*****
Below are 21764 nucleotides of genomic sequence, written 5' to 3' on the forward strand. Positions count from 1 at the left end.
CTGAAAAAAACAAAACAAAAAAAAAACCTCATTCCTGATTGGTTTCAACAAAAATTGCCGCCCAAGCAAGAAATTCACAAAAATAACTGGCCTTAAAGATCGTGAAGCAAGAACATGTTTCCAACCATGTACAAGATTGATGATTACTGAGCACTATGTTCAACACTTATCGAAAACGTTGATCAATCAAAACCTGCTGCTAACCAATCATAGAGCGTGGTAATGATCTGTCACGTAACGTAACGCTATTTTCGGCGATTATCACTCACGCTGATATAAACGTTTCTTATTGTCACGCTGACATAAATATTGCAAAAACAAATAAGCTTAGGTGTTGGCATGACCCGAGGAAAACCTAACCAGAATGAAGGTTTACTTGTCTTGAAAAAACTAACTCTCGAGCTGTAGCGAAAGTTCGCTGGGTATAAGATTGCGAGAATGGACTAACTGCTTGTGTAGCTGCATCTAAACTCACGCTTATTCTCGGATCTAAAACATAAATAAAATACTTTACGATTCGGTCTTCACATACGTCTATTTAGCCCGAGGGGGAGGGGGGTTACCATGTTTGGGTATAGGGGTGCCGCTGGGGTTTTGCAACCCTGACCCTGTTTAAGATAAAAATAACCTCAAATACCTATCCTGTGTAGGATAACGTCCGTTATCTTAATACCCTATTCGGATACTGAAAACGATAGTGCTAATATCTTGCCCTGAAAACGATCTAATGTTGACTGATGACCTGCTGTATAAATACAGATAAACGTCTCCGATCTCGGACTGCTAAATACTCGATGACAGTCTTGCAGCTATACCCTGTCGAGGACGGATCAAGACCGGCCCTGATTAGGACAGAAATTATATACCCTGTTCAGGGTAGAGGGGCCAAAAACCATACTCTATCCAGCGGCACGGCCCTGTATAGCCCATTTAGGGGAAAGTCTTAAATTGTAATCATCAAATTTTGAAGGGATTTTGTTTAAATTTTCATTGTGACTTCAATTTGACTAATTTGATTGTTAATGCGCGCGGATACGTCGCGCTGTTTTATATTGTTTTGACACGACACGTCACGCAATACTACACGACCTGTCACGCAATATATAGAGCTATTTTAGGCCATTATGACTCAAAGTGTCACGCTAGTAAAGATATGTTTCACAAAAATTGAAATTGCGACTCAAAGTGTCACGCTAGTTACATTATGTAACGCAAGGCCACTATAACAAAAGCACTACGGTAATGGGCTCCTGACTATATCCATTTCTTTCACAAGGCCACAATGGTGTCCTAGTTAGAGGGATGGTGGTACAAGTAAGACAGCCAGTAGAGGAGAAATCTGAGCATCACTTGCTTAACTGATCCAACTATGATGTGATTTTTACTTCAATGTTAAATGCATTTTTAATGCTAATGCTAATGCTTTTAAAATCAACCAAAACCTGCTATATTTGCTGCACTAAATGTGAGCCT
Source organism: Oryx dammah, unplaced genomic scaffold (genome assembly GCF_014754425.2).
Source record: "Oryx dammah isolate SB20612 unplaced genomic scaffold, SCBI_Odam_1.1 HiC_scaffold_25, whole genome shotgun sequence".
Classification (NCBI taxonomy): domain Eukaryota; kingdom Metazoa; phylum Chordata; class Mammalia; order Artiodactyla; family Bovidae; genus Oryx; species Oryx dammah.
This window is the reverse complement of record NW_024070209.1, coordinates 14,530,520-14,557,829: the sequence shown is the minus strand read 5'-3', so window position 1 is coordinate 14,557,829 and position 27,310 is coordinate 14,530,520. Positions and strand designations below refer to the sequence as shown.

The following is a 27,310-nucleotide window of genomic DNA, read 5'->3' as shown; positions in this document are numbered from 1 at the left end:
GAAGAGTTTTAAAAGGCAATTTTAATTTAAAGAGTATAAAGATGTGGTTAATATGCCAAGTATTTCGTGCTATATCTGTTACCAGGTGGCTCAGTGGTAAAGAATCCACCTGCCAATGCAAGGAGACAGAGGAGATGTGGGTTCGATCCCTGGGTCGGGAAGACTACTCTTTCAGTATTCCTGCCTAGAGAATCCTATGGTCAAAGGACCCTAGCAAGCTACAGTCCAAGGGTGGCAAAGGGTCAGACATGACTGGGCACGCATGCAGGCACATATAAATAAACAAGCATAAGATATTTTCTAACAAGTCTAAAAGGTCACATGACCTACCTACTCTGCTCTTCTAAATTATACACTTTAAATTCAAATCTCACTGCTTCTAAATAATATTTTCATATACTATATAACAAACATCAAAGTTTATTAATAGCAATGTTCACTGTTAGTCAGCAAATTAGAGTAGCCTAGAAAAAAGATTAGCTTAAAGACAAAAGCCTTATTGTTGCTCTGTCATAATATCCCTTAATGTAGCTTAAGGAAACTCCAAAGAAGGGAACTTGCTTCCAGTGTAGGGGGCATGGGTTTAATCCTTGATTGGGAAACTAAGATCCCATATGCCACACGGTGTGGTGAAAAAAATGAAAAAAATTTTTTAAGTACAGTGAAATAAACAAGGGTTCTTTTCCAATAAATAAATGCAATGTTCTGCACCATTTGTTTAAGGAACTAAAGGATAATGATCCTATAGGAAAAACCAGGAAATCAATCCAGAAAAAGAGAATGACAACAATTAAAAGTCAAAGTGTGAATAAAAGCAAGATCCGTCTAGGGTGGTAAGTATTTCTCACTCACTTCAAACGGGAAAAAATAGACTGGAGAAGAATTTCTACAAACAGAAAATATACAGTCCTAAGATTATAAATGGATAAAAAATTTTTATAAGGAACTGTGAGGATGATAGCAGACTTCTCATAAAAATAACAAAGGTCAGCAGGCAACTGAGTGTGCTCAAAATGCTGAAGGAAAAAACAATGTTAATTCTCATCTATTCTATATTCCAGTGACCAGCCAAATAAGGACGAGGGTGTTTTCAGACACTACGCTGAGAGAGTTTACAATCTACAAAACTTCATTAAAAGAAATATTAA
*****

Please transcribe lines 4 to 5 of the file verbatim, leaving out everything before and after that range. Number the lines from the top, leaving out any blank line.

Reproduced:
Source record: "Oryx dammah isolate SB20612 unplaced genomic scaffold, SCBI_Odam_1.1 HiC_scaffold_25, whole genome shotgun sequence".
Classification (NCBI taxonomy): domain Eukaryota; kingdom Metazoa; phylum Chordata; class Mammalia; order Artiodactyla; family Bovidae; genus Oryx; species Oryx dammah.